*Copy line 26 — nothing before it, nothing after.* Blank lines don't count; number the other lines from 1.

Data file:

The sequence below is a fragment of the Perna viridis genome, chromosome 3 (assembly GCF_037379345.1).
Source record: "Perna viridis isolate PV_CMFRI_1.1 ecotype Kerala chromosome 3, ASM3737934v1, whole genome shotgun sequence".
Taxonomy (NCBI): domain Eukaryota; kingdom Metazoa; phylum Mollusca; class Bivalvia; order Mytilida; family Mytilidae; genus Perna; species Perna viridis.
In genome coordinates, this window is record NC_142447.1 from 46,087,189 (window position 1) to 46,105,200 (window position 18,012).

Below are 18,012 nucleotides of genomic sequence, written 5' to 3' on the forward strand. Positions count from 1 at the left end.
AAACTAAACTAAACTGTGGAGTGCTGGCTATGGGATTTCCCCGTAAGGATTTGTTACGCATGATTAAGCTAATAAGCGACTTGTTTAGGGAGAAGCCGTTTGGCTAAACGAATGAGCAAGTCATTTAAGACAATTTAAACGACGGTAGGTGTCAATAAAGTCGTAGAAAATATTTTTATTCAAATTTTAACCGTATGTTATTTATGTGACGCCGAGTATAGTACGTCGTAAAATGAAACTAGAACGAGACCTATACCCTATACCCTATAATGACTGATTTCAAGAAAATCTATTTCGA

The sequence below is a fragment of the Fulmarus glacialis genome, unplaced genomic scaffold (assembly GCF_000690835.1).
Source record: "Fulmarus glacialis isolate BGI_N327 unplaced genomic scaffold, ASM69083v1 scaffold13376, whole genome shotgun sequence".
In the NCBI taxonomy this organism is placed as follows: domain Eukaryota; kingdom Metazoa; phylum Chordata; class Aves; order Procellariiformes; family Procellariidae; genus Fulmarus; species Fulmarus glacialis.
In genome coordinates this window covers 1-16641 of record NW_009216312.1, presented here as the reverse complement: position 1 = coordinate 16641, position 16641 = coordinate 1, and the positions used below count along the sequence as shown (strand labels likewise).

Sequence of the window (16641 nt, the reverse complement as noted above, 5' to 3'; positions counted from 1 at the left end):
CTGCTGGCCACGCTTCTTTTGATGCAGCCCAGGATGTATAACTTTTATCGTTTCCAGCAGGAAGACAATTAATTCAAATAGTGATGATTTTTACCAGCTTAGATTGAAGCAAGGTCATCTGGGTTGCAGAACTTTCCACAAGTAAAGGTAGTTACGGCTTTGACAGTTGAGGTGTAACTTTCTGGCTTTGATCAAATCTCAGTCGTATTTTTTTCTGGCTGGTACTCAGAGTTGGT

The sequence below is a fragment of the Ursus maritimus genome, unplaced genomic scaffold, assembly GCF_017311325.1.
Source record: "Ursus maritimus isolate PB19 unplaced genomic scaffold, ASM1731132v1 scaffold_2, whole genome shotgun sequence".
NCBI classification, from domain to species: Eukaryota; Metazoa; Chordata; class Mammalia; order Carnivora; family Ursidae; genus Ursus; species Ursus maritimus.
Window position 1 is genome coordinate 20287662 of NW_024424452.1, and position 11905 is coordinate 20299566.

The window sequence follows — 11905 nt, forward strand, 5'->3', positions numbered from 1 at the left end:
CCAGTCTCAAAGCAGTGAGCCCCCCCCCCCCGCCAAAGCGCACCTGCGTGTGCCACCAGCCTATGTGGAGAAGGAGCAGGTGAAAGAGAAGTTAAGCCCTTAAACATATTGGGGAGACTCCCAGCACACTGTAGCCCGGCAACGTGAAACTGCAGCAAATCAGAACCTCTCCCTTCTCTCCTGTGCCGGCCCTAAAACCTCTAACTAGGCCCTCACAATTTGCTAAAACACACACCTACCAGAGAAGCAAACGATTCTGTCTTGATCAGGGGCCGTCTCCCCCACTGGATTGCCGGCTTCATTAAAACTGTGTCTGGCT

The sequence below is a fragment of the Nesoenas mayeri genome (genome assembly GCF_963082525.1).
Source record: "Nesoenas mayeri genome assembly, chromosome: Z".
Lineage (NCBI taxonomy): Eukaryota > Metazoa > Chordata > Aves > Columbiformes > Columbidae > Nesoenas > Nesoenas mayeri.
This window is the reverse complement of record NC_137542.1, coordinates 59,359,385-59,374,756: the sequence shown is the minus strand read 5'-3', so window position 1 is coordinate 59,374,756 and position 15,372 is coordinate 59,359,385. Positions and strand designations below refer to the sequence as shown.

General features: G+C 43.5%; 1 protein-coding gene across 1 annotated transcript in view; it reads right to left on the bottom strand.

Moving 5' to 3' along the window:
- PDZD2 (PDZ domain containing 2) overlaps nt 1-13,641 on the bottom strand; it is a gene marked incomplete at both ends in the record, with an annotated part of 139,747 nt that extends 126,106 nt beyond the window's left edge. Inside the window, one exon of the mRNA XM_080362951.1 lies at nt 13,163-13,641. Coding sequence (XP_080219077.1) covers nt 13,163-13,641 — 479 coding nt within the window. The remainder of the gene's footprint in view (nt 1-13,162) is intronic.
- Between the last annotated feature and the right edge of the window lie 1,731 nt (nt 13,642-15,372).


- Between the last annotated feature and the right edge of the window lie 1,731 nt (nt 13,642-15,372).